•   “Aviation systems” (civil and military transport aircraft, helicopters, small aircraft, unmanned aerial vehicles, atmospheric aircraft, gliders, helicopters, dirigibles, stratostat and stratosphere balloons, and promising aircraft with unconventional layout).
  •   “Rocket and space systems” (spacecraft for various purposes, including habitable spacecraft, life support systems, boosters, and rocketry of all kinds for all destinations).
  •   “Power systems for aircraft, missile, and space systems” (power plants for all classes of aircraft, rocket engines of various classes, upper-stage rockets for spacecraft, spacecraft engines, power plants for aircraft drive groups, etc.).
  •   “Information and communications technologies for aircraft, missile, and space systems” (communication systems, and systems for data transfer, telemetry, navigation, intelligent control, radar, optical and opto-electronic systems and their aggregation).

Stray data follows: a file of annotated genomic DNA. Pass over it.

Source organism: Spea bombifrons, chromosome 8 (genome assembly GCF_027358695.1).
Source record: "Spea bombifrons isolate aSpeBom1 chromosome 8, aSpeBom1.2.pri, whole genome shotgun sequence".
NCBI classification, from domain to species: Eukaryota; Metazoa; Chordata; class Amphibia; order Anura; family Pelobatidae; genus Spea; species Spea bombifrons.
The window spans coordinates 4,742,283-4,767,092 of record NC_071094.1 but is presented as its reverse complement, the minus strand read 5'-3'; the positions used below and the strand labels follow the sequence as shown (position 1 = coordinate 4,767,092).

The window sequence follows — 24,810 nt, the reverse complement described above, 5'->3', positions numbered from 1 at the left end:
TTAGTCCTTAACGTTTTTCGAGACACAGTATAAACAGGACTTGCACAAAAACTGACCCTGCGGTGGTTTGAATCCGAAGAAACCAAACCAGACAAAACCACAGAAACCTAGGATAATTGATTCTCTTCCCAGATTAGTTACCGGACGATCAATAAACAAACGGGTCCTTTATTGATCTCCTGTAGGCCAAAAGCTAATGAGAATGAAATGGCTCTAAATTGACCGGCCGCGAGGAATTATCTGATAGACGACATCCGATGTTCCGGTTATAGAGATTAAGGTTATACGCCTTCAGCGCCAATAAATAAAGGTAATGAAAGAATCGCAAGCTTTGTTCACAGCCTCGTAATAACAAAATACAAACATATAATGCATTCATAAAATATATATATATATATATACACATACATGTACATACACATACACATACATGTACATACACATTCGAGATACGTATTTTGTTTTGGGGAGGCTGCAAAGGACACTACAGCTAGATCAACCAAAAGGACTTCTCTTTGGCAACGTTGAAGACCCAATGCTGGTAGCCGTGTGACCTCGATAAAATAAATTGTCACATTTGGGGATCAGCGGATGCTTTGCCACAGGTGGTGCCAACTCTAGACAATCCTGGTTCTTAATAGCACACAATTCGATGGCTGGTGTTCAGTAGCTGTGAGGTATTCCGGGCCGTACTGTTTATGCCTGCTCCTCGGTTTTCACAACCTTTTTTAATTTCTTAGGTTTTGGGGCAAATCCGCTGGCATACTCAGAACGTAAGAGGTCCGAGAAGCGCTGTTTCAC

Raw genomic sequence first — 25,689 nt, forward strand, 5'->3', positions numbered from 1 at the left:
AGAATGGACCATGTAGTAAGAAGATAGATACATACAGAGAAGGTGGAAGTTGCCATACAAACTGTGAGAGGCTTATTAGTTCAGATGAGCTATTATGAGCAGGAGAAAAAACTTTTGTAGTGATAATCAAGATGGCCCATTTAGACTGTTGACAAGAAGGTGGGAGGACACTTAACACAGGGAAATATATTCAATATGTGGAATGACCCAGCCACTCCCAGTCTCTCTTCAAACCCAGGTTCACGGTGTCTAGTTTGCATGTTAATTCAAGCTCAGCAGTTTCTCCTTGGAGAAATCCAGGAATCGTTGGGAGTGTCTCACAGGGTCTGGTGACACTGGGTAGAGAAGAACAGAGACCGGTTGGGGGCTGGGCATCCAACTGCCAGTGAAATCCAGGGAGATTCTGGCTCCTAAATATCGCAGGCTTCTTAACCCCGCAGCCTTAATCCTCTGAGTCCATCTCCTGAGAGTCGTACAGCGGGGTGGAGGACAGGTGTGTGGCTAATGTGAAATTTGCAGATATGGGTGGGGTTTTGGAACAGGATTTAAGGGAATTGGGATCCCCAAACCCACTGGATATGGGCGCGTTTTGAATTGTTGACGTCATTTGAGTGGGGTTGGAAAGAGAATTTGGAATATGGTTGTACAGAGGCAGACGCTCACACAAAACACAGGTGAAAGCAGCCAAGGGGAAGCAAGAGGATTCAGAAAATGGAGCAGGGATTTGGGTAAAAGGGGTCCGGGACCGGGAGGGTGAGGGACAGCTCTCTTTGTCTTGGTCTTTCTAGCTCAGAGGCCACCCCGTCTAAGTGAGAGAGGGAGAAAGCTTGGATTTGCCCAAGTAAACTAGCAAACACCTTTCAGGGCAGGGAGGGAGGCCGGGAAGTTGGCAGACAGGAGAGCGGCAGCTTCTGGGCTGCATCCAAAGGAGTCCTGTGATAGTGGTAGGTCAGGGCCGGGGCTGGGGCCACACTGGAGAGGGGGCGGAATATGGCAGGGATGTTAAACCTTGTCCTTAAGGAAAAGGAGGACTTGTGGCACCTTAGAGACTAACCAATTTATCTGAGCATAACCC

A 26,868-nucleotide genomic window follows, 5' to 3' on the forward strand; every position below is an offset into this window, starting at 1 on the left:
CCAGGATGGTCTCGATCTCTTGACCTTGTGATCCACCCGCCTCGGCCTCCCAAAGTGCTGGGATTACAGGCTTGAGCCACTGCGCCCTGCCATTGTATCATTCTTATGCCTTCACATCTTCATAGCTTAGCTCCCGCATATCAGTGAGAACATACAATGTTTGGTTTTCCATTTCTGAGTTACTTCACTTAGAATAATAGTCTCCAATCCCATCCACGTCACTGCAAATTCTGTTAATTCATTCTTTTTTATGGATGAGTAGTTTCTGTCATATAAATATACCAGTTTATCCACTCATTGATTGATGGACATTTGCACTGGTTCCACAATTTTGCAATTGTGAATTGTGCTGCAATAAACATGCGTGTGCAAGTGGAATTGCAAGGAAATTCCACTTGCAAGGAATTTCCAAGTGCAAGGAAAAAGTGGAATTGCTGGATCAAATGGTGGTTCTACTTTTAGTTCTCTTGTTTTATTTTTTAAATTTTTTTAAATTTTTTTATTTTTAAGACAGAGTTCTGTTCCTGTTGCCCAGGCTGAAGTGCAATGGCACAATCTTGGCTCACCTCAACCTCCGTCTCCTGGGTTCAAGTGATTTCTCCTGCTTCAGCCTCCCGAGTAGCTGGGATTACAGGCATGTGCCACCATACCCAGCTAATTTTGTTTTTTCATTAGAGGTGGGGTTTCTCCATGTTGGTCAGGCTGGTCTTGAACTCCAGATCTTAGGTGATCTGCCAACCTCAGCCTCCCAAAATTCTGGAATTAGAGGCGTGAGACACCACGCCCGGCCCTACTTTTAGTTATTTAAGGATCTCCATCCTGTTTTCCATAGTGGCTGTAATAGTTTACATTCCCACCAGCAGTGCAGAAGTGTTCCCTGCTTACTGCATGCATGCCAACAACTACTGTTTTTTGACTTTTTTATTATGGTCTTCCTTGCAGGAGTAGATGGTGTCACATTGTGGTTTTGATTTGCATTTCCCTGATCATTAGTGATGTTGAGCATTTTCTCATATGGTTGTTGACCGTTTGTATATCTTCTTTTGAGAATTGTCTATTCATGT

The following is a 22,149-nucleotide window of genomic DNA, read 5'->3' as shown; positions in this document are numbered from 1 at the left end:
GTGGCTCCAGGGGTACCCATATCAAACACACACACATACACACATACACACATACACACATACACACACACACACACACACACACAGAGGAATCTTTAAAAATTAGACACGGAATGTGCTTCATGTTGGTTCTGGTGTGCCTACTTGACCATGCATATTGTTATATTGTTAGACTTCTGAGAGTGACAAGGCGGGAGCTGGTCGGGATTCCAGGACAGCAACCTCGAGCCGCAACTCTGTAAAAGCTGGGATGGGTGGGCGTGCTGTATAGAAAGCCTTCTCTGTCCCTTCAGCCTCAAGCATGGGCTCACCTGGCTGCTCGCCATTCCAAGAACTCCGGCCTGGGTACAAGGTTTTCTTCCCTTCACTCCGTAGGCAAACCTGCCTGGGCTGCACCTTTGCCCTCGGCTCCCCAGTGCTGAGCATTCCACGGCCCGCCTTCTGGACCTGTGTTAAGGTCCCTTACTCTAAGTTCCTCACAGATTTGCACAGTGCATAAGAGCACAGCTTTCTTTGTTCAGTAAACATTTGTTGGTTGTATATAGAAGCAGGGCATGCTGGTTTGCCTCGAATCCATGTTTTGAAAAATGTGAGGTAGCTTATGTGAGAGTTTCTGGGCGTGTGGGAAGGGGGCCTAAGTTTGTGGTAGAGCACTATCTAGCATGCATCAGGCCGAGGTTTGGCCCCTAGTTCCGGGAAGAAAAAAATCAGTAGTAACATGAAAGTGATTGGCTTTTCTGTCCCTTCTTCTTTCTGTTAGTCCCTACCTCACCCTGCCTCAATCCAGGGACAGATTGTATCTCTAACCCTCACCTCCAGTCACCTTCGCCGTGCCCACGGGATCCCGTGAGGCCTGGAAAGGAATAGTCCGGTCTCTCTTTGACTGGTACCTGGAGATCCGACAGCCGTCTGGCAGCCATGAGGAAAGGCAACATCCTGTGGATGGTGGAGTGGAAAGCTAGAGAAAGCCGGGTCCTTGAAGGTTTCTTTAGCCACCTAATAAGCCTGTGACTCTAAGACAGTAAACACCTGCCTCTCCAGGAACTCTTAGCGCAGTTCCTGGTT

Modern laboratory and research base.

Along with the university development as a whole, the improvement of certain MAI subdivisions will be a priority. This will include the updating or replacement of equipment in the following multiple-access centers, resource centers, research and educational centers, student design bureaus, airfields and other units equipped with modern facilities:

  •   Resource centre in the field of aviation;
  •   Resource centre in the field of aircraft engineering;
  •   Rocketry and space technology resource center;
  •   Resource center for research and innovation technologies;
  •   Multiple-access center for equipment in the field of nanomaterials and nanotechnologies (MAI NanoCenter).

Thanks to the new equipment, MAI subdivisions are increasing the volumes of R&D conducted.

During the period from 2009-2013, revenue from research and innovation was over 130 000 $; in 2013 alone, 35 000 000 $.